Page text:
With an eye toward equity in safe maternal health care, the five-year Maryland Maternal Health Innovation Program is now underway; the project aims to improve maternal health quality and outcomes in Maryland.
It’s a collaboration between the Johns Hopkins University, Maryland Department of Health (MDH), Maryland Patient Safety Center (MPSC), and University of Maryland Baltimore County, funded by a $10.3 million award from the Health Resources and Services Administration.
Here are the program’s specific objectives:
- Establish a state-focused Maternal Health Task Force to develop a Strategic Plan that incorporates activities from MD’s most recent Title V Needs Assessment.
- Improve access to, availability and utilization of state-level maternal health data.
- Promote and execute innovations in maternal health service delivery.
Kelly Bower’s research and her public health nursing practice focus on the elimination of racial disparities in women’s health. Using a lens of social justice, she aims to understand why these disparities exist and to develop interventions to reverse them. Her research examines the role of racism and respectful maternity care in maternal and child health outcomes.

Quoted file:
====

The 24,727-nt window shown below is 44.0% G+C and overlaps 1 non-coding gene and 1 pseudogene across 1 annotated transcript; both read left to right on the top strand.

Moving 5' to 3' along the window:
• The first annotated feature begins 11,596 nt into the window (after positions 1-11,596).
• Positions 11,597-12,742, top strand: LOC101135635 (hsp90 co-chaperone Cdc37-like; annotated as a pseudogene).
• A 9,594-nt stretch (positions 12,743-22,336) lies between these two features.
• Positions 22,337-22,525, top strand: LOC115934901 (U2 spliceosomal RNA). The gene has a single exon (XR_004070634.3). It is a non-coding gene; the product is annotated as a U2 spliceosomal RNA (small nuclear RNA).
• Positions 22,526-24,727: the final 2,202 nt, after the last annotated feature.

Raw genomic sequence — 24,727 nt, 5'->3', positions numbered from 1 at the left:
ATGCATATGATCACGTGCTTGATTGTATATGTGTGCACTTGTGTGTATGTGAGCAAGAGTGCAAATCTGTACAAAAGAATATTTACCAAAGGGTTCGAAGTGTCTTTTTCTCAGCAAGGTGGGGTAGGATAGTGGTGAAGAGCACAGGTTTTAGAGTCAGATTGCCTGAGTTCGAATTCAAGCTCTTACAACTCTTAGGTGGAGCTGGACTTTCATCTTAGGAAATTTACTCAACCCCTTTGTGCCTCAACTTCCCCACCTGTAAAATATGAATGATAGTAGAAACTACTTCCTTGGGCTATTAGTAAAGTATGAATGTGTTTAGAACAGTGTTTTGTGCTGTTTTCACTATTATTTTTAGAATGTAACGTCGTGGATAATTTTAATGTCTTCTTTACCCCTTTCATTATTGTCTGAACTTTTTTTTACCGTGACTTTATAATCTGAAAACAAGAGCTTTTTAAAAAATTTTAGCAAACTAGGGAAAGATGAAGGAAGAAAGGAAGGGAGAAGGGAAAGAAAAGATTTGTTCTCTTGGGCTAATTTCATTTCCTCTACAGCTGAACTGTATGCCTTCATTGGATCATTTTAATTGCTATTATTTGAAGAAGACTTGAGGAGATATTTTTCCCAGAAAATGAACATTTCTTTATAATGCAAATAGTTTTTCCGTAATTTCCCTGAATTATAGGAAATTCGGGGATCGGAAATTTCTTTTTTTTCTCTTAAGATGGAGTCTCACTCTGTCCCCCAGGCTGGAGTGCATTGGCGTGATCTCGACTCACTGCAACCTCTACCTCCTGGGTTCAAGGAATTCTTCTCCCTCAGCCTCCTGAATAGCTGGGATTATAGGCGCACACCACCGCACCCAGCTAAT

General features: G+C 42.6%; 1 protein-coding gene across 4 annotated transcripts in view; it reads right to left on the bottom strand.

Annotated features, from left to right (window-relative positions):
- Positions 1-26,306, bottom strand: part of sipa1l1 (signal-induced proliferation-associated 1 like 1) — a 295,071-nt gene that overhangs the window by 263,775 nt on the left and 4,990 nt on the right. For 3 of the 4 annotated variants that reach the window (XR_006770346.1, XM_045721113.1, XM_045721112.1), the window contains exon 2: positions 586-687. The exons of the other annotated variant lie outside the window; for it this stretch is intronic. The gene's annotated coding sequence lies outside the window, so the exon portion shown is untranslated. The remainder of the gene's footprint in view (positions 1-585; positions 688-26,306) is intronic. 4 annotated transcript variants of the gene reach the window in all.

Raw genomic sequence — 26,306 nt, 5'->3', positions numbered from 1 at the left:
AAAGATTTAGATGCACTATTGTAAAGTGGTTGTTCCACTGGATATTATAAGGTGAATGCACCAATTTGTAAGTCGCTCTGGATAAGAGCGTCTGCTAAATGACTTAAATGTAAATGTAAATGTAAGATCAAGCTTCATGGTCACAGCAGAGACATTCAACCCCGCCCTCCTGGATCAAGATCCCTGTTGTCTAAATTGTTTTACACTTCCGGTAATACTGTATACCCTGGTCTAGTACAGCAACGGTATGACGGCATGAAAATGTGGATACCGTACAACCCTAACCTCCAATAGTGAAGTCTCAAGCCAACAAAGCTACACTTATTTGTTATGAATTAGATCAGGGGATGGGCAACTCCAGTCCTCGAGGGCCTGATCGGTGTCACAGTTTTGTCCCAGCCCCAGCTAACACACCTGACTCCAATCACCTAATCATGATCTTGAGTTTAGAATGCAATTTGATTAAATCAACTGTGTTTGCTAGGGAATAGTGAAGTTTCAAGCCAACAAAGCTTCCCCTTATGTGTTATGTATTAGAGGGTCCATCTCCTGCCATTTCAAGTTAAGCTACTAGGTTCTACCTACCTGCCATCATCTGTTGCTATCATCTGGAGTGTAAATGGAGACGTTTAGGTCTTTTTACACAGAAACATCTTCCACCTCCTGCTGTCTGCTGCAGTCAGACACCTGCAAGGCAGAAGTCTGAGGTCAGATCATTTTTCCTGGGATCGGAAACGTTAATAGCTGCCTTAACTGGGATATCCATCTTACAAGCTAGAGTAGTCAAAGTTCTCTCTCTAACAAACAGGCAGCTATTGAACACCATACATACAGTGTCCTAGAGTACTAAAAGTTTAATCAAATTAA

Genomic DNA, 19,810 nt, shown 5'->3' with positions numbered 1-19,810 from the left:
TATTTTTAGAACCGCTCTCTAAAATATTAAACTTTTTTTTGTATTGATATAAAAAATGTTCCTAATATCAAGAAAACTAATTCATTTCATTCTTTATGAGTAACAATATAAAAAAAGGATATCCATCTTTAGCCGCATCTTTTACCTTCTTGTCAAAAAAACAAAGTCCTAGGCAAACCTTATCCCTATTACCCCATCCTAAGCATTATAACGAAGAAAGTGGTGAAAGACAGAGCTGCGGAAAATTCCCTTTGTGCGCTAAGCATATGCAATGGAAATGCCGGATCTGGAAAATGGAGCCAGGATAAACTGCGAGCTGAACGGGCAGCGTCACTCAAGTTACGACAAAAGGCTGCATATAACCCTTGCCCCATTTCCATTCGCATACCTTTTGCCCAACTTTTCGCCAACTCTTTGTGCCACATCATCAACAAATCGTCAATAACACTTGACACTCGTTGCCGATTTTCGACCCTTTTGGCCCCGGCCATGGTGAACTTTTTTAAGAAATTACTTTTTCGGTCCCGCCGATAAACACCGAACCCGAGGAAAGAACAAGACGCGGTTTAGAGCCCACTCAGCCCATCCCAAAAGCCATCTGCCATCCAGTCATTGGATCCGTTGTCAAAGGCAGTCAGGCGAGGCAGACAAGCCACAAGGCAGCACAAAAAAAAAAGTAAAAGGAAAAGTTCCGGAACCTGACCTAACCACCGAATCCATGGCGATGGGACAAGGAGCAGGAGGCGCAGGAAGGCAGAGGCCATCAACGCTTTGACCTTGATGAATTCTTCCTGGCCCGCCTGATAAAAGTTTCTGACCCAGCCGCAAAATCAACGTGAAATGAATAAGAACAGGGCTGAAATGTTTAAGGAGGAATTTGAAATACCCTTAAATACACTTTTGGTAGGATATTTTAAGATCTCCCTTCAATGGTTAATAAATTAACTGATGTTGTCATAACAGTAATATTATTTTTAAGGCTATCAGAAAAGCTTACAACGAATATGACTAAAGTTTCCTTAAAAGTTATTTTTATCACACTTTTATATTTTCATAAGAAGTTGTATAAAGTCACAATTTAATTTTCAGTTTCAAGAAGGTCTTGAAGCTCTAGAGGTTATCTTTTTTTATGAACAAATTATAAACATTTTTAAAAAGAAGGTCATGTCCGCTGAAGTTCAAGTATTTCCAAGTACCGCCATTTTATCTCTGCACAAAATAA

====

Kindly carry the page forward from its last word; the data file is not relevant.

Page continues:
Nicole Warren is a researcher and certified nurse midwife providing antenatal, postpartum, and well woman gynecologic care at the Johns Hopkins Hospital. A commitment to Respectful Maternity Care and eliminating mistreatment of childbearing persons guides her work, which, in addition to the Maryland Maternal Health and Innovation Program, currently includes projects evaluating the impact of educational interventions to improve care of women affected by female genital cutting, and group antenatal care in Mali, West Africa.
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